California billionaire Tom Steyer on Tuesday morning announced his bid to join the two dozen Democrats running for president. In a four-minute video released by his campaign titled “Fundamental Change,” Steyer said that he wishes to “push power down to the people” and away from corporations.
“Obviously corporations don’t have hearts. Or souls. Or futures. They don’t have children. They have a short time frame, and they really care about just making money. If you give them the unlimited ability to participate in politics, it will skew anything because they only care about profits,” said Steyer.
The 62-year-old fervent anti-Trump activist has been a prominent backer of Democratic candidates and causes such as climate change and, in the past year, impeachment. During the 2014 midterm elections, Steyer lavished $74 million on the campaigns of candidates who promised to take action on global warming. According to Forbes, he funneled $67 million of those funds through his PAC NextGen Climate Action.
“You know, you look at climate change. That is people who are saying, ‘we’d rather make money than save the world,’” Steyer added in his video. “That’s an amazing statement, and it’s happening today. And there are politicians supporting that.”
Steyer has stepped down from NextGen and from his campaign to remove President Trump, Need to Impeach.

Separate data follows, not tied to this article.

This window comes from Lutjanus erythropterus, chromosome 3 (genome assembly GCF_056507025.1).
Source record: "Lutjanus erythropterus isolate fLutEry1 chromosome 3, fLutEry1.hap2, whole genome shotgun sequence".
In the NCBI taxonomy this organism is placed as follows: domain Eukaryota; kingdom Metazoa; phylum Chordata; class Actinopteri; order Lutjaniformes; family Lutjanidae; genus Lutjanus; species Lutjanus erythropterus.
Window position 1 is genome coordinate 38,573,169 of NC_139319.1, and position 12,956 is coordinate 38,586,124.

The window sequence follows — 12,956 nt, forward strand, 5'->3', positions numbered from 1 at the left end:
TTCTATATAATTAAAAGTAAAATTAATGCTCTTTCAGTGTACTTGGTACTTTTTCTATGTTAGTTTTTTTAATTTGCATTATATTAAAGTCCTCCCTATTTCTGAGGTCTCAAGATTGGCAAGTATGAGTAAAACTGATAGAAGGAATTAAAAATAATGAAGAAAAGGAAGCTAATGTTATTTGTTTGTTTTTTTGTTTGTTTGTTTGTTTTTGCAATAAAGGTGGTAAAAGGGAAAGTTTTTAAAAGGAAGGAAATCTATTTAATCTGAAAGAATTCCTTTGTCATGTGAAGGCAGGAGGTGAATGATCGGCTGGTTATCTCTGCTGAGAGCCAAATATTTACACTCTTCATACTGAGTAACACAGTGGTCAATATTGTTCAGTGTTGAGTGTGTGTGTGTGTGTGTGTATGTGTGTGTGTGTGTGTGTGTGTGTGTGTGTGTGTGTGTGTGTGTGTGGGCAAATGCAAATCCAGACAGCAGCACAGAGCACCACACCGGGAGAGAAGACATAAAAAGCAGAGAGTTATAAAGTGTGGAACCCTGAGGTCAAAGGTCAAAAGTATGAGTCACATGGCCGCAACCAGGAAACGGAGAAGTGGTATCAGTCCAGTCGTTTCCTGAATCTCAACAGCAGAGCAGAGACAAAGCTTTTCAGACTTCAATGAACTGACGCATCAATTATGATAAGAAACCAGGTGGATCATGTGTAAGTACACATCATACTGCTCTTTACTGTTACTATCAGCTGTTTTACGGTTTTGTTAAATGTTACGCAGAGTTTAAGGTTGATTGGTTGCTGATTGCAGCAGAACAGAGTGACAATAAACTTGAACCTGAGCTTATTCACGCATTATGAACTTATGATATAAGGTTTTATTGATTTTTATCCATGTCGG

In January, Steyer said he would not run in 2020 and instead devote himself to the impeachment effort. His announcement Tuesday reverses that decision.
With his announcement, he joins a crowded campaign field — now back up to 25, after Rep. Eric Swalwell became the first Democratic dropout Monday — led by Joe Biden and Sens. Bernie Sanders, Elizabeth Warren and Kamala Harris. With little name recognition and no record of holding public office, Steyer — who made his fortune, pegged by Forbes at $1.6 billion, as a hedge fund manager— will face an uphill battle to break out of the pack. While he’s unlikely to clear the DNC’s threshold for the upcoming debates in Detroit, Steyer asks visitors to his website to chip in small dollar amounts to help secure his spot on the third debate stage, which requires 130,000 individual donors and a showing of 2 percent in four qualifying polls — no easy task for a little-known late starter.
A spokesman for Steyer said he was prepared to spend $100 million of his own money on his campaign, enough to propel a conventional candidate into serious contention.
Critics of Steyer echo a question posed to many low-polling candidates and potential candidates in the field: Why you? Though Steyer does not answer that question directly, he implies that his status as an outside-the-Beltway figure who has never held public office gives him a distinctive perspective (albeit one he shares with at least two other Democratic candidates, author Marianne Williamson and entrepreneur Andrew Yang).
"Americans are deeply disappointed and hurt by the way they're treated by what they see as the power elite in Washington, D.C., and that goes across party lines and it goes across democracy," said Steyer.
But that argument has also been made by another billionaire exploring a candidacy for the presidency, Starbucks magnate Howard Schultz. Schultz, who recently suspended his campaign owing to a back injury, had struggled to gain traction with voters. Steyer might face the same uphill battle.
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